U.S. Supreme Court Case out of Tennessee Could Spark Changes in Alcohol Sales Industry

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Members of the U.S. Supreme Court are hearing a case that originates out of Tennessee involving the alcohol sales industry, and the outcome could have implications nationwide, according to Forbes.

Specifically, the court could rule on whether states can pass laws that protect in-state businesses in the alcohol industry from outside competitors.

Oral arguments in Tennessee Wine & Spirits Retailers Association v. Blair were to begin last week, Forbes reported.

“The court will consider a Tennessee law that limits liquor licenses to residents who’ve lived in the state for at least two years,” Forbes reported.

“Renewing the license, which expires after just one year, requires residing in Tennessee for no less than 10 consecutive years. As a result, both those living outside Tennessee and those newly arrived in the Volunteer State are completely barred from obtaining a liquor license, which limits competition for long-established incumbent businesses.”

The story profiled Doug and Mary Ketchum, who run a small liquor store in Memphis. They moved to Tennessee from Utah.

Total Wine & More, a larges independent wine retailer, was interested in the Tennessee market at the same time the Ketchums were seeking their license, Forbes said.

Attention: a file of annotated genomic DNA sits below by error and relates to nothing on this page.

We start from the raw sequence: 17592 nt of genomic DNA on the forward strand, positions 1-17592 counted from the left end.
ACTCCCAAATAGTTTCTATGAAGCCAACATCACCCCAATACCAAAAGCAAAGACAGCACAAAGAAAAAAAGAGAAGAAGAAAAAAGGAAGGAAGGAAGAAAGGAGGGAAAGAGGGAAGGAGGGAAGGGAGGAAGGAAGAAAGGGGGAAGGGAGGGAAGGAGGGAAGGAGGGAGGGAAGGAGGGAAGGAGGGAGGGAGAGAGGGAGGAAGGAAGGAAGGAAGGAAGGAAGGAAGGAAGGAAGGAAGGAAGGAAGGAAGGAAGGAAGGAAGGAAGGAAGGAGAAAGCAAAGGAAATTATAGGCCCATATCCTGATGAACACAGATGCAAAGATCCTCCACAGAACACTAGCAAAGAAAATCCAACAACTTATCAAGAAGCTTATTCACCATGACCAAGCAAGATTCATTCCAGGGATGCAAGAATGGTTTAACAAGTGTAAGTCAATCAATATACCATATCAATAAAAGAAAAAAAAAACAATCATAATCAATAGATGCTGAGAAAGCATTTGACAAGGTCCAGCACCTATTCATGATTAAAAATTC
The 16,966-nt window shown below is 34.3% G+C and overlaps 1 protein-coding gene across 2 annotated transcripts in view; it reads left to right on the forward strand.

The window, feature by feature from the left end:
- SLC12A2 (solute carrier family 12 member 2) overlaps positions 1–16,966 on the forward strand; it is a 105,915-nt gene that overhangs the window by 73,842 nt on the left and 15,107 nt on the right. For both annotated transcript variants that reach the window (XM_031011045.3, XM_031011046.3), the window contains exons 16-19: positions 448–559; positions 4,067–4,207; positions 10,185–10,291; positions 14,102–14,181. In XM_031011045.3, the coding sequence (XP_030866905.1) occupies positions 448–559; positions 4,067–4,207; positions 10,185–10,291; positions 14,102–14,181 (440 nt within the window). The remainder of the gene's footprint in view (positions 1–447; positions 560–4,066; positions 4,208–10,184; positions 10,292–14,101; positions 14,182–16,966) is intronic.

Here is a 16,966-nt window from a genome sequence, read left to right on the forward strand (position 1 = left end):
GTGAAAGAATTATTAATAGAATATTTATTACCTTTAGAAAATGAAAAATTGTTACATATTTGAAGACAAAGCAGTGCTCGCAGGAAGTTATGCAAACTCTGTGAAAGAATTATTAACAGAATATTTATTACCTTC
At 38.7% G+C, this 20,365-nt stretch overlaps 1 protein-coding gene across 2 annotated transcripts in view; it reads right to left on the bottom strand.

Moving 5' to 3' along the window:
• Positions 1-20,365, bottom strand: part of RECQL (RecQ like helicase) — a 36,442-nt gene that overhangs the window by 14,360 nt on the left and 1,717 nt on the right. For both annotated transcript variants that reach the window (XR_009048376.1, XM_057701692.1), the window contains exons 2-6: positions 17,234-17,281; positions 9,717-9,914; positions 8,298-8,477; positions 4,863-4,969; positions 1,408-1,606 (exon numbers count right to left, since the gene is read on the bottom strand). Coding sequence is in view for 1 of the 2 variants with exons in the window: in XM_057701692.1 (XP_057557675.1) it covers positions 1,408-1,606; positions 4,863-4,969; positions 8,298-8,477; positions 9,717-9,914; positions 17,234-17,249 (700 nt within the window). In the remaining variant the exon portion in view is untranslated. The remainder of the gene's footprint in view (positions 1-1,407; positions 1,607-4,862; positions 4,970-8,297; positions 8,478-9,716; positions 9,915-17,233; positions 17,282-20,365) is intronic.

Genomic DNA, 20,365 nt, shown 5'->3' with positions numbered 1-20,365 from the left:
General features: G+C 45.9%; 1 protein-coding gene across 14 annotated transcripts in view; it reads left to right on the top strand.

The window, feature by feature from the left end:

“With nearly 200 stores nationwide and roughly $3 billion in revenue, Total Wine could aggressively compete with local liquor stores,” the magazine reported.

“In response, the Tennessee Wine and Spirits Retailers Association, which represents over 500 liquor store owners across the Volunteer State, demanded that the state deny retail liquor licenses to both Total Wine and the Ketchums. The Association threatened to sue if regulators granted the licenses.

The Tennessee Alcoholic Beverage Commission, Forbes went on to say, recommended approving the licenses for the Ketchums and Total Wine and declined to enforce state requirements for six years.

“In fact, the Tennessee Attorney General had previously admitted—on two separate occasions—that the license restrictions are unconstitutional,” the magazine reported.

“To resolve the issue, the state went to court.  In 2017, a federal district court ruled that Tennessee’s durational residency requirements violated the Constitution. Less than a year later, the decision was upheld on appeal. Thanks to those rulings, both the Ketchums and Total Wine were finally able to get their liquor licenses.”

Last year, though, the Supreme Court granted the TWRSA’s cert petition, giving the group one last chance to block their new competitors, according to Forbes.

“At oral argument for Tennessee Wine, the Supreme Court will consider the scope of the Twenty-first Amendment, which famously repealed Prohibition. But the Amendment’s second section also imbued states with broad powers to regulate liquor,” Forbes reported.

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Chris Butler is an investigative journalist at The Tennessee Star. Follow Chris on Facebook. Email tips to [email protected]








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